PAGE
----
The proposed new Freeport East, centred on the ports of Felixstowe and Harwich, will turbo-charge the development of an offshore wind hub according to the partnership of businesses and public authorities backing the bid.
George Kieffer, Chairman of the Freeport East Project Board, said:
“The UK is the world’s largest market for the development and deployment of offshore wind and Freeport East sits right at its heart. The southern North Sea is the most densely populated area for offshore wind projects, home to 52% of the UK’s entire operational fleet with more developments planned.
“Securing Freeport status will help attract additional investment in this vital sector, helping to regenerate an area in need of levelling-up and delivering on Government’s targets for net-zero emissions.”
Harwich International Port has already been involved in a number of offshore wind projects as Clemence Cheng, Executive Director of the port’s owners, Hutchison Ports, explained:
“Harwich International has already supported the construction of Greater Gabbard, Galloper, London Array, Gunfleet Sands, and Thanet offshore wind farms and proximity to the physical market is a key consideration of any wind farm developer. Future development could deliver sheltered deep water with up to 1.4km of new quays for heavy lift installation vessels, barges and crew transfer vessels, amongst others.
“A new offshore wind hub at Harwich, built on over 270 acres (110 hectares) of land adjacent to Harwich International Port, could provide dedicated installation, engineering and manufacturing facilities, as well as supporting office space and ancillary functions.”
The potential of offshore wind as part of Freeport East is not only recognised by those involved in the bid itself – but also by leading businesses in the sector.
Guy Middleton, General Manager at Galloper Wind Farm, added:
“The East coast of England is important to our business and currently Harwich offers the only renewables facilities in the North Essex area. We have a number of renewables interests along the southern east coast, including the operational Galloper offshore wind farm and Greater Gabbard offshore wind farm (operated by our partner SSE), and two offshore extension projects in development, Five Estuaries and North Falls.
“The Freeport East initiative, with the appropriate environmental mitigation plan, can bolster trade and encourage innovation, whilst delivering urgently needed regeneration and job creation not just locally in the Essex area but also nationally.”
In addition to construction of new offshore wind farms, Freeport East is ideally located to support offshore wind Operations and Maintenance (O&M) activities. The value of O&M activities is in the region of £309 million per year and will rise to more than £1.3 billion per year by 2025-30 when all currently consented offshore wind projects are commissioned.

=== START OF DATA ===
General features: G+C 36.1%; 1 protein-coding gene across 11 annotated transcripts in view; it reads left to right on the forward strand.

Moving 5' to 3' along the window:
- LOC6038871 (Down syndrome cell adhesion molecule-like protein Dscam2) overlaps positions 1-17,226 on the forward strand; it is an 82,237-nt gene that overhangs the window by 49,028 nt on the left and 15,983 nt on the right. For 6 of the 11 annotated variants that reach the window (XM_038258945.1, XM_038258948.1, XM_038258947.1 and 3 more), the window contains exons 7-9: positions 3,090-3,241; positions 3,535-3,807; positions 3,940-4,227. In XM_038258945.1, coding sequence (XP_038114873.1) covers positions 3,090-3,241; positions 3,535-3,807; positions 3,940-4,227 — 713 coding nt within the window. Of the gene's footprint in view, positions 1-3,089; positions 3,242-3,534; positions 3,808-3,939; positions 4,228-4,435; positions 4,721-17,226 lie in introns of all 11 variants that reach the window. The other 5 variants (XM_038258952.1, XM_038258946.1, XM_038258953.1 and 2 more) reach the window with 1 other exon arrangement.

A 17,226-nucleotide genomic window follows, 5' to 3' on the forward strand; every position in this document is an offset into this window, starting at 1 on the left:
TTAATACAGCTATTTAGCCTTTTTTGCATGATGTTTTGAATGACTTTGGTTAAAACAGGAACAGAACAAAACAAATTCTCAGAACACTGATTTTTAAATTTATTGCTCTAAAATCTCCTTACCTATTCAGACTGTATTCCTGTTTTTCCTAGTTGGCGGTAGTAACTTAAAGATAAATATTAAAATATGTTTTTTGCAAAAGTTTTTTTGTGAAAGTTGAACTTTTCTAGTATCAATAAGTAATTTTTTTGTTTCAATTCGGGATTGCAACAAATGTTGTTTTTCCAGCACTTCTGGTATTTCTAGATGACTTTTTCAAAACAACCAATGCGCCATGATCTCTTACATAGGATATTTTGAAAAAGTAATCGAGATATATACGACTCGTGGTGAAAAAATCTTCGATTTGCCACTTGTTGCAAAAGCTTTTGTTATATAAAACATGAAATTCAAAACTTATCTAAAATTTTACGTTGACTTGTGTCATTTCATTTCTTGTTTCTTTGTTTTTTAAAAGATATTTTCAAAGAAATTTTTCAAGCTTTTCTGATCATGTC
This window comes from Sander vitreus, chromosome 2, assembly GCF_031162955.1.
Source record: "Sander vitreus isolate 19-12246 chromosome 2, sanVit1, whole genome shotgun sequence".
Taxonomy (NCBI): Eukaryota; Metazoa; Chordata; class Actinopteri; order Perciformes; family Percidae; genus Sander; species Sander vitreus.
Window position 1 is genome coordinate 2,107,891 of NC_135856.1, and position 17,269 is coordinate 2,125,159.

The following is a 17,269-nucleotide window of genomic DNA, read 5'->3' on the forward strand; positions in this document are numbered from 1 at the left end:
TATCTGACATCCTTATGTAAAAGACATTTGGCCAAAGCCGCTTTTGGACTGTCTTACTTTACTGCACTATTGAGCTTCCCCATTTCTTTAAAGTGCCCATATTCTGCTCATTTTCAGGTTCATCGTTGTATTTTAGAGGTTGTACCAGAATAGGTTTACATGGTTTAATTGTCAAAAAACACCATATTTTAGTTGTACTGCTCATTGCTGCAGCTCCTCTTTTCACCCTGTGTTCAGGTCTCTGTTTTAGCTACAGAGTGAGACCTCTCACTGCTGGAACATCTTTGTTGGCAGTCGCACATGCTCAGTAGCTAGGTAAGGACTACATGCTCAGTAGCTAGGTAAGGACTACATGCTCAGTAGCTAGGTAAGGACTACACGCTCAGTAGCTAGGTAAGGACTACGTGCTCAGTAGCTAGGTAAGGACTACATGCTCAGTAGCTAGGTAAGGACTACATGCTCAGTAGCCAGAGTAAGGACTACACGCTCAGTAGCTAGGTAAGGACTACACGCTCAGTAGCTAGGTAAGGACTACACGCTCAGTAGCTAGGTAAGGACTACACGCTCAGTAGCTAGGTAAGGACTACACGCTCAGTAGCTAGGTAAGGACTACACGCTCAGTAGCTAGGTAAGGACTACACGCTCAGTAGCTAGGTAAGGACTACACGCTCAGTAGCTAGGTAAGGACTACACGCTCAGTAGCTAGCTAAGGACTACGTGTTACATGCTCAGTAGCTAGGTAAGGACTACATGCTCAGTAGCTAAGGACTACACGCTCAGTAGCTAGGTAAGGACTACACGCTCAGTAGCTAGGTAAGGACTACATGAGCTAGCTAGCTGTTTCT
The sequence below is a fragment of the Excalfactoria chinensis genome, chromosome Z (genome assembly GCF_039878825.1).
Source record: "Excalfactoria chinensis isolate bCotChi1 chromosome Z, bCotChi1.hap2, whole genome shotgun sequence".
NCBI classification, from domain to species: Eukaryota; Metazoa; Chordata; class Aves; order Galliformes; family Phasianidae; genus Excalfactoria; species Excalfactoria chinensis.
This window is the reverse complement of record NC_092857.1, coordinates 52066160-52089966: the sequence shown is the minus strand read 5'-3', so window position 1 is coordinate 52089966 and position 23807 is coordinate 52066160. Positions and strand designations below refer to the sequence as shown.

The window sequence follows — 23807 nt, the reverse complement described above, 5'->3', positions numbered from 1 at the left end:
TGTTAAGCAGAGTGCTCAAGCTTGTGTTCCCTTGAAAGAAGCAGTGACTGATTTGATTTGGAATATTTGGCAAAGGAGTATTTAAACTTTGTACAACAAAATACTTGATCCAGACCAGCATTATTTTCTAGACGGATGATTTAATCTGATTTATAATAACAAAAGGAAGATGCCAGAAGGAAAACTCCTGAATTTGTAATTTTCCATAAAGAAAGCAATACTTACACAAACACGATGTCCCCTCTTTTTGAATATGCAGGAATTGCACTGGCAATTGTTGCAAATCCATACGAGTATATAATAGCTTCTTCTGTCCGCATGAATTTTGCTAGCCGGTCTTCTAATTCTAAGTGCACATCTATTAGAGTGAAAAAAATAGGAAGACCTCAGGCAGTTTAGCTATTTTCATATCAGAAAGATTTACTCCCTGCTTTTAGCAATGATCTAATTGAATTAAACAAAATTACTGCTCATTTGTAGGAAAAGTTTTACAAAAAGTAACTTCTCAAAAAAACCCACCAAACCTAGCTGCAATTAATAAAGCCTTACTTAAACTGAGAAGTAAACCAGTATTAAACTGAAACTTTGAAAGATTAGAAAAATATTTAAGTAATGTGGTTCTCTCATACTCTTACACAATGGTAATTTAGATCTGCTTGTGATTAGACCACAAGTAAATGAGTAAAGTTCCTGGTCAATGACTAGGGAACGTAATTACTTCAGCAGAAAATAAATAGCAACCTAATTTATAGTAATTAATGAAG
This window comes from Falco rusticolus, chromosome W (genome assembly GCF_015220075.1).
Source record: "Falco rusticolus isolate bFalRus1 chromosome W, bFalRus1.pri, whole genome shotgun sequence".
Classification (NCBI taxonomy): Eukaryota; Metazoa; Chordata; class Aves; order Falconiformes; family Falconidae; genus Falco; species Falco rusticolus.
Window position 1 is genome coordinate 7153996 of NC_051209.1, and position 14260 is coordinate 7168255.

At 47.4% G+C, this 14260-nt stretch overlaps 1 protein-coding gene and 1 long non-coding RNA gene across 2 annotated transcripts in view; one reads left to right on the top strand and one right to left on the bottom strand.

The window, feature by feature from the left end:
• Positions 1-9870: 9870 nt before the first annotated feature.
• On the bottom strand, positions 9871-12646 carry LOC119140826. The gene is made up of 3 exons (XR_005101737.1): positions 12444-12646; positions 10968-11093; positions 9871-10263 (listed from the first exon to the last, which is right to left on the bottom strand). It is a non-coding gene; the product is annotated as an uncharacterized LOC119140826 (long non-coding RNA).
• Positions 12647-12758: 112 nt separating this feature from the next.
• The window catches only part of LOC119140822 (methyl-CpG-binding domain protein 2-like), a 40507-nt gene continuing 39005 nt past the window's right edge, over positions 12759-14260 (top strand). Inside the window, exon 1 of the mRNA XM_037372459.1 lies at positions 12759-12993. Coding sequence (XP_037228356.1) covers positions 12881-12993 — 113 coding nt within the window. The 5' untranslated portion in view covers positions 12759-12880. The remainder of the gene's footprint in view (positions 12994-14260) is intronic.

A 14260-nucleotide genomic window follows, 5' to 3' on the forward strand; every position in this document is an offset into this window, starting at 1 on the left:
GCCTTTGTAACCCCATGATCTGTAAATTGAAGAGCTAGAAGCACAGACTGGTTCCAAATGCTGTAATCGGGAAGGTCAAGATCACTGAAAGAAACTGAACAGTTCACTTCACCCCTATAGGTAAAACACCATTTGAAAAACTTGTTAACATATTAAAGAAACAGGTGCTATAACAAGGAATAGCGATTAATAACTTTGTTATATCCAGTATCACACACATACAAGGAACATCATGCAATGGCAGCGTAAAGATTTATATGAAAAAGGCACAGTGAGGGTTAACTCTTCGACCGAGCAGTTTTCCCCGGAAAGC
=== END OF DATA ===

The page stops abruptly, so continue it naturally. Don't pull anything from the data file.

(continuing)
German company RWE, a major generator of sustainable energy, already has an O&M base at Harwich. Director of Offshore Development Europe, Richard Sandford, said:
“RWE continues to invest heavily in wind power and other emerging technologies with net investments of €5 billion by 2022 planned globally – with the UK a key part of our plans. We strongly believe Freeport East offers an exciting and compelling opportunity from which to increase the reach of Britain’s manufacturers and traders, benefiting from the excellent worldwide connectivity from Felixstowe and Harwich.”
The offshore wind hub will include a high-spec innovation and technology centre to attract innovative businesses, supporting cutting-edge manufacturing and engineering solutions for offshore wind.
The Energy Skills Centre at Harwich, operated by Colchester Institute, already offers workshop and classroom facilities to support engineering-based education and training in the local area. The development of an Offshore Wind Hub at Freeport East will increase skills and training provision bringing high-value jobs to an area which has some of the highest areas of deprivation in the country.
Strategically located and offering vast space as well as deep water facilities and lock-free access, Freeport East has huge potential to expand the existing offshore wind cluster, drive innovation and manufacturing capability, support the next phase of offshore wind farm construction and make a real contribution to achieving net-zero.
Simon Gray, CEO, East of England Energy Group (EEEGR) added:
“The East of England is vital for the nation’s prosperity through its role in energy generation and distribution. The potential that a Freeport facility could add to this mix in the East of England is palpable with opportunities to develop new and innovative energy hubs, promote trade and inward investment and create jobs in an area of considerable economic deprivation.”